Yaas intensifies, batters east coast ahead of landfall today

In Bengal, two people were electrocuted and around 80 houses were destroyed in a pre-cyclone storm as the India Meteorological Department (IMD) said the cyclone was likely to hit close to the Chandbali-Dhamra port in Odisha by noon on Wednesday.
Storm clouds hover over the Royal Palace ahead of cyclone Yaas in Agartala, Tuesday, May 25, 2021. (PTI)
Storm clouds hover over the Royal Palace ahead of cyclone Yaas in Agartala, Tuesday, May 25, 2021. (PTI)
Published on May 26, 2021 03:57 AM IST
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By Jayashree Nandi, Debabrata Mohanty, New Delhi/bhubaneswar/kolkata

Yaas intensified into a “very severe cyclonic storm” on Tuesday evening and hurtled towards India’s eastern coast as Odisha and West Bengal braced for landfall, and evacuated roughly 1.1 million people from low-lying areas and corralled them into storm shelters.

In Bengal, two people were electrocuted and around 80 houses were destroyed in a pre-cyclone storm as the India Meteorological Department (IMD) said the cyclone was likely to hit close to the Chandbali-Dhamra port in Odisha by noon on Wednesday.

“During landfall it will have a wind speed of 155 kmph-165 kmph, gusting to 185 kmph. The impact will be severe for six hours before and after the landfall at Chandbali. Big trees and electric poles may get uprooted. Chandbali is likely to witness the maximum damage due to the cyclone,” said IMD directort general Mrutyunjay Mohapatra.

He said authorities prioritised four districts in Odisha — Jagatsinghpur, Kendrapara, Bhadrak and Balasore -- as likely bear the worst impact of Yaas.”Even after landfall, Yaas will maintain the intensity of a cyclone for about 12 to 18 hours before it degenerates,” said Mohapatra.

Odisha is anticipated to bear the maximum brunt of the second major cyclone to hit the country in nine days -- Cyclone Tauktae battered India’s western coast last week-- with some impact on West Bengal, primarily driven by surge and rainfall-induced floods in the coastal districts.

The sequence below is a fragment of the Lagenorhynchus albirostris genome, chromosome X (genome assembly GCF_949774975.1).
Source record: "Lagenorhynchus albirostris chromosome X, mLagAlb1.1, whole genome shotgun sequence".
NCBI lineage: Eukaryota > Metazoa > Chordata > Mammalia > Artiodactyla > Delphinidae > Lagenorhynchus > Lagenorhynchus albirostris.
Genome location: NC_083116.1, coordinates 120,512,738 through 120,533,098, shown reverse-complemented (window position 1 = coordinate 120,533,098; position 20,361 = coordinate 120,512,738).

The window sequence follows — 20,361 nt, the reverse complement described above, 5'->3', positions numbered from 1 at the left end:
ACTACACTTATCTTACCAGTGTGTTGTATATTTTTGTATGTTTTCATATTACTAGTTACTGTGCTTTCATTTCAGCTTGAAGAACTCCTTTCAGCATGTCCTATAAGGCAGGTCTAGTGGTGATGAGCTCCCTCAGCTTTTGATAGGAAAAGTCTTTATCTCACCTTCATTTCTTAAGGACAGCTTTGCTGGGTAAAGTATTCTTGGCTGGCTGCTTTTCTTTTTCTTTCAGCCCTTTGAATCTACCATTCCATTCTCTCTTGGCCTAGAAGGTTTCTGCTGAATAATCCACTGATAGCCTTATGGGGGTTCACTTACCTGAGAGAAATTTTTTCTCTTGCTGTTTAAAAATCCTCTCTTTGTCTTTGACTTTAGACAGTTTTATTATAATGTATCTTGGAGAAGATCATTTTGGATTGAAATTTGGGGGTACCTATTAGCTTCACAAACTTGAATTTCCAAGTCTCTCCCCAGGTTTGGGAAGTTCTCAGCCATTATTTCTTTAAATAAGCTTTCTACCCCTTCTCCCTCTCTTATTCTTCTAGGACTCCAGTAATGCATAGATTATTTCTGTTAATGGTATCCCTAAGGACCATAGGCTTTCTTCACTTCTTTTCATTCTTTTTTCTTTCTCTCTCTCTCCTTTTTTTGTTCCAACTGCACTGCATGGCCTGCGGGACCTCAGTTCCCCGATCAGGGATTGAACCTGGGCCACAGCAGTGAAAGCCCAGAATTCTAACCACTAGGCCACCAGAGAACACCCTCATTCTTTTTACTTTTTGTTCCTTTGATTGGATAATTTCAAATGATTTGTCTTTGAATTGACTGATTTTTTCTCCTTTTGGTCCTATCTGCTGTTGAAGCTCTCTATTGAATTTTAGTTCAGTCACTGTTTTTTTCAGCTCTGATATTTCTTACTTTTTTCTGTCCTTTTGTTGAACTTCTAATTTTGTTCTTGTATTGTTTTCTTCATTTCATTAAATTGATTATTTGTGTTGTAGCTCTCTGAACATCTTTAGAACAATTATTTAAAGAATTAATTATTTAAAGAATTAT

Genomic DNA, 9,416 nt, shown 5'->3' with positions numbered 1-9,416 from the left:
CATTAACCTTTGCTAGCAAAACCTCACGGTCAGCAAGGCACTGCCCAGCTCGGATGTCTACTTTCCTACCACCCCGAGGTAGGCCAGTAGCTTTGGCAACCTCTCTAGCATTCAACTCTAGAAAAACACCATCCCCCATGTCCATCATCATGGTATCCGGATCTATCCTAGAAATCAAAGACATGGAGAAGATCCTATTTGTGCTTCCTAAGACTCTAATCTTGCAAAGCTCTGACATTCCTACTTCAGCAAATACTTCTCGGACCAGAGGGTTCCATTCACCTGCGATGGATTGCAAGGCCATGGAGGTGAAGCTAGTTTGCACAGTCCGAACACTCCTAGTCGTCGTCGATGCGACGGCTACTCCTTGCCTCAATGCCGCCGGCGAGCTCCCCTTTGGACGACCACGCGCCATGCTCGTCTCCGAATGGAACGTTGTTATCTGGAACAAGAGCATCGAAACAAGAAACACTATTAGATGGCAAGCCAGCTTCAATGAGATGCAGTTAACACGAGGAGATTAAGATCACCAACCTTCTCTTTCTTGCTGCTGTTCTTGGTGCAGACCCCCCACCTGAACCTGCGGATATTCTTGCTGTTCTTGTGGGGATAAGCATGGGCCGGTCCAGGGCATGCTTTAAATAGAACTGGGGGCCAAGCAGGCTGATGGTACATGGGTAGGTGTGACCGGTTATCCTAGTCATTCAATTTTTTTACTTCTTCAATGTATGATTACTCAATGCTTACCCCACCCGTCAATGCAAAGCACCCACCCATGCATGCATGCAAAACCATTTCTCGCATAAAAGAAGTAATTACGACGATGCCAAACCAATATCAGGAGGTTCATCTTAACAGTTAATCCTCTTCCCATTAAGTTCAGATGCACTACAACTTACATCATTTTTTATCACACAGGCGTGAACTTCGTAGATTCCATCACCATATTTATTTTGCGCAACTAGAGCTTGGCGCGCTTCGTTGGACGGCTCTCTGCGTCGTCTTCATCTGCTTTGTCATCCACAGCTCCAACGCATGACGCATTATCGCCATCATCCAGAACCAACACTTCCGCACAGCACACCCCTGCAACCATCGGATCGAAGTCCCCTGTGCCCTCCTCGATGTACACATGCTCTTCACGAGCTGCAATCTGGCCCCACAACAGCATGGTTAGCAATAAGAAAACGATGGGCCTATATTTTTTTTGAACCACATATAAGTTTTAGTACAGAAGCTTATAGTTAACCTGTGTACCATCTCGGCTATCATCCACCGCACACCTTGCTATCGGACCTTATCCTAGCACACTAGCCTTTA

“Every life is precious, thus all possible steps should be taken to protect life,” Odisha chief minister Naveen Patnaik said. Very rough seas, stormy weather and gale winds are likely to affect shipping vessels and fishing operations.

Odisha’s special relief commissioner Pradip Jena said 210,621 people were shifted to cyclone shelters in 15 districts. “6,900 cyclone centres are ready for use where 7.50 lakh people can be accommodated,” he added.

Jena said 710 diesel generators, 813 tankers and 10,000 government employees were dispatched to the coastal districts. Another 2,000 workers are expected to reach their locations by Tuesday night. At least 4,000 rescue personnel have been deployed.

In Bengal, a freak storm in Hooghly and North 24 Parganas districts left two people electrocuted and damaged 80 houses, said West Bengal chief minister Mamata Banerjee .

“This was unexpected... The tornado wreaked havoc in Chinsurah, partly damaging 40 houses. Two persons were also electrocuted to death,” she told reporters. In North 24 Parganas district’s Halisahar, the storm lasted a little over a minute, impacting 40 houses and injuring five people, the CM said. The state evacuated roughly 900,000 people.

A major contingency plan was put in place to mitigate the impact of the cyclone on oil and gas installations. Odisha coast has two major ports at Dhamra and Paradip and an oil refinery at Paradip. West Bengal hosts a major port at Haldia.